Simple tips for eating well, while keeping your costs down.

Tips on balancing food costs, nutrition, and flavour.

Being an adult is expensive, and it can sometimes feel like the bills will never stop coming. One of the biggest expenses for everyone, no matter their age or income, is food. If you’re not careful, food costs will destroy your weekly budget. But you gotta eat right?

With the recent explosion of food delivery apps and services, we all know how easy it is to get someone on a bicycle to bring you all your meals. But that gets very expensive very quickly on a young worker’s salary. So try and save the uberEats for treats and emergencies.

They say time is money, so spend more time cooking and you’ll have more money! Think about what $20 would get you in a restaurant versus all the fruit and veggies you could buy. Just don’t buy things like fancy olive oil or expensive imported cheese, unless it’s a special occasion.

Below are some tips and strategies to save you money on food without compromising on nutrition and taste. If you stick to as many as you can that new laptop, or pair of shoes, or road trip you’ve been wanting will soon become possible.

Plan, plan, plan

Forward planning at the start of each week is crucial if you want to minimise food costs and still eat well. Plan your meals for the week, and make a list of everything you need from the supermarket. This will save you trips to the shops, and will also stop you buying things you don’t need.

  • Buy staples in bulk to save money (but not perishables like fruit, vegetables and dairy products).
  • Keep your pantry and fridge organised to avoid buying doubles of items.
  • Make meals in bulk to freeze for nights you don’t want to cook, or for taking leftovers to work for lunch.
  • Know your social diary. Going out to eat with friends is great, and knowing when you’re out and in for dinner will help you plan and save.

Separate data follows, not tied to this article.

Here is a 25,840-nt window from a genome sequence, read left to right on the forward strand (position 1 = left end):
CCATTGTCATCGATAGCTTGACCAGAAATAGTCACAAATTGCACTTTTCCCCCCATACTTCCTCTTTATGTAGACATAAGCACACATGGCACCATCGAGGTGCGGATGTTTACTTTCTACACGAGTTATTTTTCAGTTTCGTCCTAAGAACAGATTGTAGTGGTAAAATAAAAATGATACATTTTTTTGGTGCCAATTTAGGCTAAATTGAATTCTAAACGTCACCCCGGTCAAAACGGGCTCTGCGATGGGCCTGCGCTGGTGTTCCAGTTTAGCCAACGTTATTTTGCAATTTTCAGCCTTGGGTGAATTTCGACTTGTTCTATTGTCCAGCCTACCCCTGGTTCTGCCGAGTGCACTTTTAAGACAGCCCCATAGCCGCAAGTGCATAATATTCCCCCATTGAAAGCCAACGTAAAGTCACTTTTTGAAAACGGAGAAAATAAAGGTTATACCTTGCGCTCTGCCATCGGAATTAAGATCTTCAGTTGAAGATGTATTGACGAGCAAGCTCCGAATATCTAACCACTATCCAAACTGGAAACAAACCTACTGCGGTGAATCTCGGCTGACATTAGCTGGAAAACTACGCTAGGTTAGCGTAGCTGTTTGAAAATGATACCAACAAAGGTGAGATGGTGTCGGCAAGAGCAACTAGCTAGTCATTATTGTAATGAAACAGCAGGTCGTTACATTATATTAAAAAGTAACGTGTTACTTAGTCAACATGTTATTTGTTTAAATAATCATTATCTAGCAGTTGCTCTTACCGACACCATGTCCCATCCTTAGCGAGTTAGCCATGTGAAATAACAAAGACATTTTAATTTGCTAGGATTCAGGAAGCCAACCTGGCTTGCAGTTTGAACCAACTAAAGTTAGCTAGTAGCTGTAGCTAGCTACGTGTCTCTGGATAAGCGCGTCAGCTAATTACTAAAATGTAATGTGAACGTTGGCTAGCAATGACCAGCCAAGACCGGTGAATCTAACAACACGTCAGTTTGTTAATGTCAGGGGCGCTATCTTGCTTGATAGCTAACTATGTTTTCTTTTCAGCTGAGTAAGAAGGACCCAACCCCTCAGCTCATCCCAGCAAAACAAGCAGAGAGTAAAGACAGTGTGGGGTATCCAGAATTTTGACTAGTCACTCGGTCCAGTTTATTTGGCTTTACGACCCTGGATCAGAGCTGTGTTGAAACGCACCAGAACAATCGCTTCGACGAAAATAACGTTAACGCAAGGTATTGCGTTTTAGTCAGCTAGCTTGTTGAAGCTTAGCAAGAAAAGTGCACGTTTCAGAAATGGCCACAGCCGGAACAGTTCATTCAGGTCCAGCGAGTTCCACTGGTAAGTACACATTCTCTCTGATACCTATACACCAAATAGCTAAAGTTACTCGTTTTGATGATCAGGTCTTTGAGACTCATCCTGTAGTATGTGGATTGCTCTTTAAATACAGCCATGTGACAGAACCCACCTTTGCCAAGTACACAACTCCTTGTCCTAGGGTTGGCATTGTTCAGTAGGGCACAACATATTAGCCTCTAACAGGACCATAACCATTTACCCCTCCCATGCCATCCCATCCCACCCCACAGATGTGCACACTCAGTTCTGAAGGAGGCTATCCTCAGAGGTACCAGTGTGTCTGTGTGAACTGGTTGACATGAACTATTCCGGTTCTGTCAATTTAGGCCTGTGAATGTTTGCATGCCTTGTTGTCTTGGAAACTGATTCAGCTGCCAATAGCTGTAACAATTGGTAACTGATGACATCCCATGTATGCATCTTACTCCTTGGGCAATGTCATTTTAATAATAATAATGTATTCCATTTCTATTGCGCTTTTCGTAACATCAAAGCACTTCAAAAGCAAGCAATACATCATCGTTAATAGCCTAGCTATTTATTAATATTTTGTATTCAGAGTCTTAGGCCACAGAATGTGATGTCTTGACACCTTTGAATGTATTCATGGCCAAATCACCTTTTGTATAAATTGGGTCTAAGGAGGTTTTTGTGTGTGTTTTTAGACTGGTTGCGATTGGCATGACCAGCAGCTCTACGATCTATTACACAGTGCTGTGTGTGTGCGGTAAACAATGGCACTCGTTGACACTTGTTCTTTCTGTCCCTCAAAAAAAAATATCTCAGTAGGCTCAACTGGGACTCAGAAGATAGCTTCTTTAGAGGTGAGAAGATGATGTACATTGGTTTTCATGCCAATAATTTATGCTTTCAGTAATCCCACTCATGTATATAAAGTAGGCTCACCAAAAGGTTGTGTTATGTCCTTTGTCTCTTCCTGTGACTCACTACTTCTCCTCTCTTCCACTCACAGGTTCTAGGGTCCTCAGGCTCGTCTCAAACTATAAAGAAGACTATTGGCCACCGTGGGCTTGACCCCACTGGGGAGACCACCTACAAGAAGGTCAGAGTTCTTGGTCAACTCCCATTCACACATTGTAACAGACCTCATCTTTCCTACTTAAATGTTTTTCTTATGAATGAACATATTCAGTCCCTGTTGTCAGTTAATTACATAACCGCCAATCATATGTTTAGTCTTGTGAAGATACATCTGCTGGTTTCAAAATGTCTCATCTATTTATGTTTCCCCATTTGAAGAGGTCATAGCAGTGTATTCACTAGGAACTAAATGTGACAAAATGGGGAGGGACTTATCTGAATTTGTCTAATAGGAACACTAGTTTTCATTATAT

All you can eat

Go heavy on these ingredients when shopping and cooking.

  1. Vegetables. Fresh is generally best, but frozen and canned are also good for you. And if it’s green and leafy, like spinach, broccoli, or kale, go nuts.
  2. Fibre. Fibre keeps you feeling fuller for longer, and it’s great for your digestive system. You’ll find it in most vegetables and fruit, and there’s plenty in beans and legumes.
  3. Wholegrains i.e. grains that aren’t refined or processed. These also have a lot of fibre, as well as protein, good fatty acids, and B group vitamins. Rolled oats are especially good - that’s why so many people eat them for breakfast!

For more suggestions, check out the Dietitians Association of Australia.

Make it rain

Here are some pro tips for cheaper grocery bills.

  • Look for cheaper cuts of meat. Chicken thigh is cheaper and just as tasty as chicken breast, and chuck steak cooked for 8 hours in a slow cooker will be as delicious as a scotch fillet, and only half the cost.
  • For rice, lentils, beans, spices, and exotic staples, look in Asian and Indian supermarkets; they can be up to 50% cheaper than major supermarkets.
  • Frozen fruit and berries (~$10/kilo) are much cheaper than fresh (>$20/kilo), and are great for making tasty, nutritious smoothies for a quick breakfast.
  • Eat before you go grocery shopping. Hungry people buy more food they don’t need, especially junk food.
  • Stop snacking, or replace the chips and chocolate with fruit and vegetables.
  • Make your own coffee - a chemex, aeropress, or moka pot plus some quality beans will save you heaps over time, and all make an excellent cup. Cutting out one take away coffee per weekday will save you about $1000 per year.

With a bit of planning and legwork, taking care of yourself and eating well can be cheaper than you think. You can also take care of yourself with Medibank’s Healthy Start Extras, giving you a simple, flexible health insurance policy from only $11 a fortnight. Find out more.

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